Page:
National Views By San Diego philanthropist Audrey Geisel was so much more than Mrs. Seuss Commentary / The San Diego Union-Tribune | Saturday, December 22, 2018, 12:05 a.m. Share this story Audrey Geisel was as much a champion of imagination and the written word as her husband, the one, the only, Dr. Seuss, whom she met in San Diego. She moved to La Jolla in 1960, saw the ocean “and knew I’d stay here forever.” She died at home at age 97 on Wednesday. In between, she wove herself into the very fabric of the city by becoming one of its biggest philanthropists. She donated to the La Jolla Playhouse, the Old Globe Theatre and the San Diego Zoological Society. Her benevolence will be greatly missed. She understood the appeal and importance of Theodor Geisel’s rhymes — his books have sold more than 650 million copies worldwide — and advised him that he wasn’t just writing them for children, but for generations of adults. She … [Read more...] about National Commentary: Audrey Geisel was so much more than Mrs. Seuss
Your Voice By New York Daily News / Commentary | Friday, December 21, 2018, 12:05 a.m. Share this story Dear fellow citizens of Facebook: We’re so sorry we shared your private messages with Netflix and Amazon and others. ADVERTISING We know at this point you’re probably tired of what seems like the umpteenth example of an endless cycle: a revelation of a breach of trust on our part, followed by a spasm of self-flagellation, followed by news about another breach of trust. So consider this letter an attempt to rip off the Band-Aid once and for all. When we tracked your movements, we shouldn’t have measured the exact amount of time you spent in the bathroom, then signed you up for marketing lists for anti-constipation medication. We deeply regret using keylogging software to capture messages you considered sending but decided not to, then sold them to the intended almost-recipient. We wish we had never let Russian cyber-operatives pose as your … [Read more...] about National commentary: So so sorry: Facebook comes clean
Arlington National Commentary may no longer be an active burial site as officials say that it will run out of space in approximately 23 years. (Reuters, File) Arlington National Cemetery is reaching out to the public for suggestions after Congress asked to find the means necessary to keep the burial site open -- despite estimates it could run out of space in approximately 23 years. Army National Military Cemeteries Executive Director Karen Durham-Aguilera testified before a House panel on March 8 and warned about the grim future of capacity at Arlington based on current eligibility requirements, according to a press release. “Without changes to the current eligibility requirements and physical footprint, Arlington National Cemetery will not be a burial option for most who served in the Gulf War – or any conflict since – regardless of their contribution, achievements, or valor,” she said. MEDAL OF HONOR RECIPIENT BURIED AT ARLINGTON … [Read more...] about Arlington National Cemetery, slowly running out of space, reaches out to public for help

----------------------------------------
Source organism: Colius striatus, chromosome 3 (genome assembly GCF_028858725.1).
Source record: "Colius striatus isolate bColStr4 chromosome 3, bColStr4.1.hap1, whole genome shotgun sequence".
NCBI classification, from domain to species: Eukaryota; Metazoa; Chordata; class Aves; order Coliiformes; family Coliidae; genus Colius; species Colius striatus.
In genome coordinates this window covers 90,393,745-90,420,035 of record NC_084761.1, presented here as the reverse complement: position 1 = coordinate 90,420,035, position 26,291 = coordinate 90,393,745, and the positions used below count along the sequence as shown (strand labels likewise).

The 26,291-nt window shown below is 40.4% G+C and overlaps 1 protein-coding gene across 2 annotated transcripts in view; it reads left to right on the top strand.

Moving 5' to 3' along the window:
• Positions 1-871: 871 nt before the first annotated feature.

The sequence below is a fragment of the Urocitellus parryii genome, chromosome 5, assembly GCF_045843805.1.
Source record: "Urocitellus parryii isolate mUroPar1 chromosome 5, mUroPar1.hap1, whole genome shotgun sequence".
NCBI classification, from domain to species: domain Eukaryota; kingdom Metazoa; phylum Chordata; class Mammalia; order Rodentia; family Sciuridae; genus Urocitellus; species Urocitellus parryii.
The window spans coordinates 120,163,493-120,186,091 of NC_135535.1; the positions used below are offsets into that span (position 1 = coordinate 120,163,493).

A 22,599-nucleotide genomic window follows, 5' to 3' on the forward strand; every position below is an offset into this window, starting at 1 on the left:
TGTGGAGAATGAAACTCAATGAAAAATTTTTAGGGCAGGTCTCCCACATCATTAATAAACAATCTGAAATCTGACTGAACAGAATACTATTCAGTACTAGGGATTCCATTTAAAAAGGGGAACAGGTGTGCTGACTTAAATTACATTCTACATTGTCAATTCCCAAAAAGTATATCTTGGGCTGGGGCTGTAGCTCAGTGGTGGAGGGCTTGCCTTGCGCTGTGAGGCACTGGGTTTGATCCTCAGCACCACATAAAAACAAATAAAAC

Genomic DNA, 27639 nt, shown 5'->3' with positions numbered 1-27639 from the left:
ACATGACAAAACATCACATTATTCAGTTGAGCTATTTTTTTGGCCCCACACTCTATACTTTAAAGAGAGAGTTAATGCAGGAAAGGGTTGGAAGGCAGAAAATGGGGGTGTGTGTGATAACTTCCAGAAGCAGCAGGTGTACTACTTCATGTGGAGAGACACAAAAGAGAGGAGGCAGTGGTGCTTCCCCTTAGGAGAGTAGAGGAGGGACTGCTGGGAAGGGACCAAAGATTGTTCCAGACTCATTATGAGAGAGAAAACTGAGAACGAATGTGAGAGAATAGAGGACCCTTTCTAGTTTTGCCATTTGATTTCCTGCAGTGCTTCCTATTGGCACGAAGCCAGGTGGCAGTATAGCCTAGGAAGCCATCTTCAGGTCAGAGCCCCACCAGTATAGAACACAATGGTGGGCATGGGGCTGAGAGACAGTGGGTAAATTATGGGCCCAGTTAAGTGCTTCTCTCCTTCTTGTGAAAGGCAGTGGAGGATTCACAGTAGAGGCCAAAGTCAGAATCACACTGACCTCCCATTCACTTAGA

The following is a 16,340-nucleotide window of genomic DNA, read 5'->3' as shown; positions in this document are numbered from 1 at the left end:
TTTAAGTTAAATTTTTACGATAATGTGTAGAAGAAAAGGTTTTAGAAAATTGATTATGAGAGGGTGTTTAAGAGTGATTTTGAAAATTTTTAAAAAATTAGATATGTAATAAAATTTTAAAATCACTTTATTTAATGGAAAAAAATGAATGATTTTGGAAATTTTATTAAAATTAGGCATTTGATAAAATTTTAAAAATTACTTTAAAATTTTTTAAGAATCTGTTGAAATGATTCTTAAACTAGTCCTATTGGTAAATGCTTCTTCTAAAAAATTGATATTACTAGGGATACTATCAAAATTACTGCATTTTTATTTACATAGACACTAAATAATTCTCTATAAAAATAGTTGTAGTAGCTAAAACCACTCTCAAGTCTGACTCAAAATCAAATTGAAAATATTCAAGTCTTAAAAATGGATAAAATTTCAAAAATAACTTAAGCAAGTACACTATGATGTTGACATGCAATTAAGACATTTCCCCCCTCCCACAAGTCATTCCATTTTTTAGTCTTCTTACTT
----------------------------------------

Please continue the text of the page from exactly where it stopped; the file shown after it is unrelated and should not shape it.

It seems like every few months we're treated to the results of a new survey that has something dismaying to report about how young people approach free speech. Last fall, the Brookings Institute reported that college students have a number of misconceptions about how the First Amendment works — a significant percentage believes that it doesn't protect hate speech, and that it requires an offensive speaker at a public university be matched with another speaker with an opposing view. Last week, a survey conducted by Gallup and the Knight Foundation found that 37 percent of college students think that shouting down an offensive campus speaker is acceptable; even more troubling, another 10 percent said violence is an acceptable tactic for silencing an offensive speaker.Findings like these always lead to a lot of hand-wringing about the intolerance of today's youth, followed by a backlash of editorials pointing out that campus protests — especially at elite colleges — are … [Read more...] about GUEST COMMENTARY: Are high schools teaching students to devalue free speech?
Saturday’s student-led marches in Washington and around the country served notice to members of Congress that the days of unchallenged National Rifle Association control over their votes are over. The turnout by hundreds of thousands of marchers across the country was impressive by any measure, but no one should expect the NRA to cede an inch of political territory without a fight.The turnout does suggest the American public has reached a turning point. Members of Congress must now calculate whether this movement can translate into a serious voting bloc in November capable of unseating anyone who puts loyalty to the NRA above all else.So far, no matter how high the death toll — including the 17 deaths from a high school gun massacre last month in Parkland, Fla. — NRA-backed congressional conservatives have refused to entertain any piece of legislation that aims to reduce the number or lethality of military-style firearms.America must call out the NRA’s … [Read more...] about Editorial: Saturday’s march turnout suggests national mood is changing on gun rights